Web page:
Managing your Business Activity Statement

Your Business Activity Statement (BAS) is a form submitted to the Australian Taxation Office (ATO) by registered businesses to report their GST obligations, Pay As You Go (PAYG) withholding (PAYGW) and Pay As You Go (PAYG) instalments (PAYGI).
Many business owners and their bookkeepers do a good job of preparing and lodging their own BAS, however recording the BAS payment back into the accounts is where things go astray.

When you’re coding a payment or refund for a BAS in your accounting or bookkeeping system, it can get a little tricky, especially if it covers several different areas. Here’s a simplified step-by-step guide for beginners:

  1. Understand Your BAS Statement:
    • GST: Goods and Services Tax – You’ll report on your GST collected and GST paid.
    • PAYGW: Pay As You Go Withholding – Taxes withheld from employee wages.
    • PAYGI: Pay As You Go Instalments – Estimated tax payments based on your projected income.
  2. Review the Transaction:
    • Determine the nature of the transaction. Is it a payment you’ve made to the ATO or a refund you’ve received from them?
  3. Open Your Accounting Software:
    • Most modern accounting software (like Xero, MYOB, QuickBooks, etc.) will have categories or accounts specifically for these tax obligations.
  4. Splitting the Transaction:
    • Create a new transaction, and if your software allows for it, choose the option to split it.
    • For each portion of the payment or refund, assign it to the correct account.
      • For example:
        • GST portion goes to the ‘GST Payable’ or ‘GST Receivable’ account.
        • PAYGW portion is assigned to the ‘PAYG Withholding Payable’ account.
        • PAYGI portion is assigned to the ‘PAYG Instalments Payable’ account.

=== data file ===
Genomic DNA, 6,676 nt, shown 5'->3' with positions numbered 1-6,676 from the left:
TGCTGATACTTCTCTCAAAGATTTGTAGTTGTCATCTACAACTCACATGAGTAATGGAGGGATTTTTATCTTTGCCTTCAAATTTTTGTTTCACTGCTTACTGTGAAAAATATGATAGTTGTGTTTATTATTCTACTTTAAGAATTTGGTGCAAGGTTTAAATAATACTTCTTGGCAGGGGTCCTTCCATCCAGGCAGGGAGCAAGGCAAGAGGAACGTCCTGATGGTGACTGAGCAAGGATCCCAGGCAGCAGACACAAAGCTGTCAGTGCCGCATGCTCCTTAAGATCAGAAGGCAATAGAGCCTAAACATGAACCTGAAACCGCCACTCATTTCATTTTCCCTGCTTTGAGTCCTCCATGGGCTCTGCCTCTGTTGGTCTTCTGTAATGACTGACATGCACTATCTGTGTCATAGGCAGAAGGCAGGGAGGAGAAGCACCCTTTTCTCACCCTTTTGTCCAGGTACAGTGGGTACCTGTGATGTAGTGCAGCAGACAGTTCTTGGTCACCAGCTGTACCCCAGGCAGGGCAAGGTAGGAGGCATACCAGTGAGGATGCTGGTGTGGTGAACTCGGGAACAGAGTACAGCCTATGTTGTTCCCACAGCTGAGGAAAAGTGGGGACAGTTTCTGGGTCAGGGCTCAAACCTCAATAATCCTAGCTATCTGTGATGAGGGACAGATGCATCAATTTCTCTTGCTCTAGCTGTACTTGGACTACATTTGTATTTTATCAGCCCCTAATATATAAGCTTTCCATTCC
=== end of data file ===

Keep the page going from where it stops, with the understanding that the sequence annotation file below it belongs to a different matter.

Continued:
5. Input Amounts:
    • For a payment to the ATO: credit (or decrease) your bank account and debit (or increase) the tax liability accounts.
    • For a refund from the ATO: debit (or increase) your bank account and credit (or decrease) the tax liability/receivable accounts.
  6. Enter Descriptions:
    • For clarity, always put a detailed description. For example, “BAS Payment for Q1 2023” or “BAS Refund for Q1 2023”.
  7. Check and Double-check:
    • Ensure that your entries align with the figures on the actual BAS. If there’s a discrepancy, you need to figure out why before finalizing.Bas
  8. Save and Reconcile:
    • Save your transaction.
    • When you reconcile your bank statement, this transaction should match the corresponding payment or deposit.
    • Look at your balance sheet accounts and check that after entering your payments and receipts that the balance at the end of the period the BAS relates to is correct. This is not always straightforward when the BAS is on a cash basis and the accounts are on an accrual basis requiring analysis of accounts payable and accounts receivable balances… but if you are close that is a good start.
  9. Document:
    • Keep a copy of the BAS and any relevant payment or refund documentation in your records. This is vital for any future reference or in case of an audit.
  10. Stay Updated:
    • Tax rules and obligations can change. Make sure to keep yourself updated with any changes in the ATO’s regulations, especially as they pertain to BAS.

Remember, each business might have specific nuances or complexities. If you’re ever uncertain, it’s always a good idea to consult with a professional accountant or bookkeeper.

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